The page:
The choice to currency hedge or not is a personal decision. However, historically currency fluctuations have levelled out, and if your time horizon is long, in the past, you have been better off not hedging. This is because if currency fluctuations level out, you are ultimately just left to pay the fees to hedge.

Past performance is never indicative of future results. But it is something to consider anyways.

ZNQ has not been around for nearly as long as ZQQ, with an inception date in early 2019. But since then, it has put up annualized returns of about 19.20%. The management expense ratio remains the same at $3.90 per $1000 invested, and the fund also offers a negligible dividend yield of 0.15%.

As mentioned, the decision to buy ZQQ or ZNQ primarily lies with the investor's decision to hedge. Hedging can certainly impact future performance and total returns in general. So, read up as to whether it's right for you.

iShares NASDAQ 100 Index ETF CAD-Hedged (TSE:XQQ)

iShares also has its version of a hedged NASDAQ 100 ETF, trading under the ticker XQQ. iShares NASDAQ 100 Index ETF CAD-Hedged (TSE:XQQ) is larger than the BMO version, coming in at $1.7B in assets under management at the time of writing.

But its investment philosophy is much the same. The fund seeks to replicate the performance of the NASDAQ-100 while offering a currency hedging feature to protect investors from fluctuations.

The most significant holdings are much the same. You'll see the major tech companies in the top 5, along with companies like Nvidia (NVDA), Pepsi (PEP), Costco (COST) and Meta Platforms (META) rounding out the top 10.

In terms of fees, you'll pay around the same as the two BMO ETFs, $3.90 per $1000 invested, and the fund does pay a little higher dividend, but still relatively small in the 0.25% range.

Since its mid-2011 inception, the fund has returned 17.27% annualized, whereas the NASDAQ 100 has returned around 18.6%. This is a situation where hedging impacts have caused the fund to lag its benchmark index.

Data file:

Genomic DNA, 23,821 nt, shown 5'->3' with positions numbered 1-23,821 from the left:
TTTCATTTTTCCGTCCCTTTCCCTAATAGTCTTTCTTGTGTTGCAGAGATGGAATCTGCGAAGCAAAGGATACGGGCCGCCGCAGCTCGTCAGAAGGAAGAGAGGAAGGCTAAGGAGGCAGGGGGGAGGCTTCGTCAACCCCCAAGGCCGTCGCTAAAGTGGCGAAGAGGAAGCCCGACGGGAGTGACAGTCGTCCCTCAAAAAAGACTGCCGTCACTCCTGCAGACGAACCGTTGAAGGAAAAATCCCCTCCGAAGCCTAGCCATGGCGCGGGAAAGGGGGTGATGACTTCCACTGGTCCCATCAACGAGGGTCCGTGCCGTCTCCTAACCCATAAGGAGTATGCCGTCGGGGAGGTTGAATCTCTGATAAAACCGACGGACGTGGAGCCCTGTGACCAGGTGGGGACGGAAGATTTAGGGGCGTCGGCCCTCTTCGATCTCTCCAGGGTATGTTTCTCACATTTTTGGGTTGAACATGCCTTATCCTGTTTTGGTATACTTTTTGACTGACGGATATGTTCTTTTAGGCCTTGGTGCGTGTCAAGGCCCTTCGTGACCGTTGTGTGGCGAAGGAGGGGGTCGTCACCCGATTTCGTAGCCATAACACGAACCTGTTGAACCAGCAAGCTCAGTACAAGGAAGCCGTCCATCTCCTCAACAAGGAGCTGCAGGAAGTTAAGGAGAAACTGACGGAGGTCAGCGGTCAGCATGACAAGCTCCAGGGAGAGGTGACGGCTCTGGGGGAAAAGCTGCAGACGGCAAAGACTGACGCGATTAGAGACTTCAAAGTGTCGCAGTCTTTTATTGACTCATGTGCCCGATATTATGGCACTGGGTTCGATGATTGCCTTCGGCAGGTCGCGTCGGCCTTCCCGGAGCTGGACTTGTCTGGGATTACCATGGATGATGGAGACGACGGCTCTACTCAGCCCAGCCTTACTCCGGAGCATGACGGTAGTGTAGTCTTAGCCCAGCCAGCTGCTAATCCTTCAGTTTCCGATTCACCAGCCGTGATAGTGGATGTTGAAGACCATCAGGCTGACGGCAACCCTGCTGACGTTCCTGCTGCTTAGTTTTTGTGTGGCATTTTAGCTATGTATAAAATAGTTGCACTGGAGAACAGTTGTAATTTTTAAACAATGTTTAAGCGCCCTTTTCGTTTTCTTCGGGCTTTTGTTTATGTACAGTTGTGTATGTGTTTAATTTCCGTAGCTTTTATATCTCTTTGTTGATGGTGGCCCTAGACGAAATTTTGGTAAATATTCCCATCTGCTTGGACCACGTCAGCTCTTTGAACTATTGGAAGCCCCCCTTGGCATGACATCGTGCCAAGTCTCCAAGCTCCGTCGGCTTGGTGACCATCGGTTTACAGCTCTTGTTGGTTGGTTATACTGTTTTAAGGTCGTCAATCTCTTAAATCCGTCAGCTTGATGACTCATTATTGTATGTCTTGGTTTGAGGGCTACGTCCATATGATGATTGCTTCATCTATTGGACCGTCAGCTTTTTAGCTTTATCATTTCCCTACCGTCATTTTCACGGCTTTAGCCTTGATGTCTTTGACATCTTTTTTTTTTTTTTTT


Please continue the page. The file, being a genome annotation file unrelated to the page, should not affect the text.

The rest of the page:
Horizons NASDAQ-100 ETF (TSE:HXQ)

Horizons ETF Management came out with the NASDAQ 100 ETF HXG in early 2016. So although it doesn't have as long of a history as the iShares or BMO variant, this is still an excellent option for those who want exposure to the NASDAQ.

With AUM of around $542M at the time of writing, Horizons NASDAQ-100 ETF (TSE:HXQ) is the smallest of the three. However, with a MER of 0.28%, meaning you'll only pay $2.80 per $1000 invested, it's also the cheapest.

The fund does not make any distributions at all. This is intentional, primarily for tax purposes. Although the iShares and BMO variants pay very minimal dividends, if held in a taxable account, it would still trigger a taxable event when paid.

So instead, Horizons chooses not to pay a dividend at all. Distributions from the index are instead reinvested. Of note, this fund is not currency-hedged and has a USD version you can buy trading under the ticker HXQ.U.

Performance-wise, the unhedged nature of the fund has helped it outperform the underlying index. Since its inception, it has historical annual returns of 17.8%, compared to 17.5% of the NASDAQ-100.

Invesco NASDAQ 100 ETF (TSE:QQC)

Invesco is the fund manager for one of the most significant NASDAQ 100 funds in North America, QQQ. Invesco NASDAQ 100 ETF (TSE:QQC) is definitely a giant with over $155B in AUM and 53M in daily volume.